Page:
The national median home value in August grew by 6.9 percent over the last year to $201,900, according to new data from Zillow
. Among the major metro markets, Seattle was the only location where home values rose at a double-digit annual pace, up 12.4 percent since last August to a median home value of $453,100.
However, there were 12.6 percent fewer homes available in August compared to one year earlier. Two California markets, San Jose and San Diego, saw the most dramatic evaporation in inventory, down 59.4 percent and 37.2 percent year-over-year, respectively. And the situation was also pricey for renters: annual rent appreciation was up for the fourth consecutive month, with rents increasing 1.9 percent from last August to $1,430.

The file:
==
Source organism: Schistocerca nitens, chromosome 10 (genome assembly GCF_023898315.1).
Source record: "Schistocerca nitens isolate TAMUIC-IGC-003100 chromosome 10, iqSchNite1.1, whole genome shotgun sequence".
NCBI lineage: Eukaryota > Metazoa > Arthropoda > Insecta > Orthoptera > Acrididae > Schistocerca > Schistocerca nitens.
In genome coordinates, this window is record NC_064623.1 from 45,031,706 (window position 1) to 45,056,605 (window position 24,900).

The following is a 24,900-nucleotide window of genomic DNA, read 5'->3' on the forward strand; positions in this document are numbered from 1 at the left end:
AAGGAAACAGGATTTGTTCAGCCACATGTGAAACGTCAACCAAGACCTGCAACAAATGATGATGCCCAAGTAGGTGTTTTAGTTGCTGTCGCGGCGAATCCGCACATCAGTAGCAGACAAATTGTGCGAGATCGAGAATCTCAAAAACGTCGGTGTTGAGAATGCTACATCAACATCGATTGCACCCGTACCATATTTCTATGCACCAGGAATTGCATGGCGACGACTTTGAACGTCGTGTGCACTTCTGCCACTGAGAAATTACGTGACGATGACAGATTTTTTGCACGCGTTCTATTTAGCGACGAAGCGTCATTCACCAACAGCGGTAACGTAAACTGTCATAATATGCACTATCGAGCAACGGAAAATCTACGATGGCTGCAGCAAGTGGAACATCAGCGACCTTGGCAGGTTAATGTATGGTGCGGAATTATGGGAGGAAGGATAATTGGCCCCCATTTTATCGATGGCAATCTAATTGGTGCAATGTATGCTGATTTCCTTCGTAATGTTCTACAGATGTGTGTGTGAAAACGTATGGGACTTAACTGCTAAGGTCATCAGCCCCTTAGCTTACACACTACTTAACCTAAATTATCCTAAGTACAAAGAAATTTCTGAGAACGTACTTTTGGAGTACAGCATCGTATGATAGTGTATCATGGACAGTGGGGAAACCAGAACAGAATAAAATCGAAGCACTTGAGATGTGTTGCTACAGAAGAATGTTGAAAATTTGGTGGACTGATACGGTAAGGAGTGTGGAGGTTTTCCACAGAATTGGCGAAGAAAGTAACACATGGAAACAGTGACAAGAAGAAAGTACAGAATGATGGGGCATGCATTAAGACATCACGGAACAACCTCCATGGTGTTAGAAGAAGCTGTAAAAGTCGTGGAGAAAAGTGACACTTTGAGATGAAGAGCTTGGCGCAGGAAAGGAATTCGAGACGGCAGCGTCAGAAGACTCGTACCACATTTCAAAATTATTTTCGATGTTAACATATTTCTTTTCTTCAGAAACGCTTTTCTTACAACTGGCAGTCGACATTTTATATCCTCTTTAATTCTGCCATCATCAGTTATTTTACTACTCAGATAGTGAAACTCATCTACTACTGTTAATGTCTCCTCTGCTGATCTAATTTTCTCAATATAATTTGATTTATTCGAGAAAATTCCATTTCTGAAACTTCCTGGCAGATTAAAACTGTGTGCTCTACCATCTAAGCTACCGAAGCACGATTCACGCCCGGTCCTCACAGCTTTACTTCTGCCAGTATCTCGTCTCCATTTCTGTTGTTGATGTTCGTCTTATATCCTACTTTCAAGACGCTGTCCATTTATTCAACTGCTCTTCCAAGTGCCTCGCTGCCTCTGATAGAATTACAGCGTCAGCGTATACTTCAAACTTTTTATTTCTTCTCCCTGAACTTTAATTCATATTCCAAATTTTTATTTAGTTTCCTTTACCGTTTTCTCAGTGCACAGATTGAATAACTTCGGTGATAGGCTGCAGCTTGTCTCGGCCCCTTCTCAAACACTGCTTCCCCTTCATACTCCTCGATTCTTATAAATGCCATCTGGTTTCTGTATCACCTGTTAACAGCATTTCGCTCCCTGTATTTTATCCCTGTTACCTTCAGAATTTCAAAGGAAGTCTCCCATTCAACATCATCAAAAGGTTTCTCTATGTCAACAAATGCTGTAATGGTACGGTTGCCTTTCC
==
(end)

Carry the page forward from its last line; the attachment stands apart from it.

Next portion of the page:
While Zillow noted that more than half of all either matched or surpassed the value they reached during the housing boom years, homes in the bottom third of the market within 24 of the largest 35 metro areas are the least likely to have recovered the value that vanished following the collapse of the housing bubble.
"The housing market, as a whole, is moving at a steady clip, with high demand and low inventory combining to maintain strong home value appreciation," said Zillow Chief Economist Svenja Gudell. "Most new construction has been at the higher end of the market, so demand for the limited supply of entry-level homes is pushing up their values, but these homes also lost more value when the bubble burst. Many of these homeowners are still waiting to see their homes come back to where they were about 10 years ago. Even as headline numbers show an overall recovery, there are still thousands of Americans struggling to bounce back from the housing bust."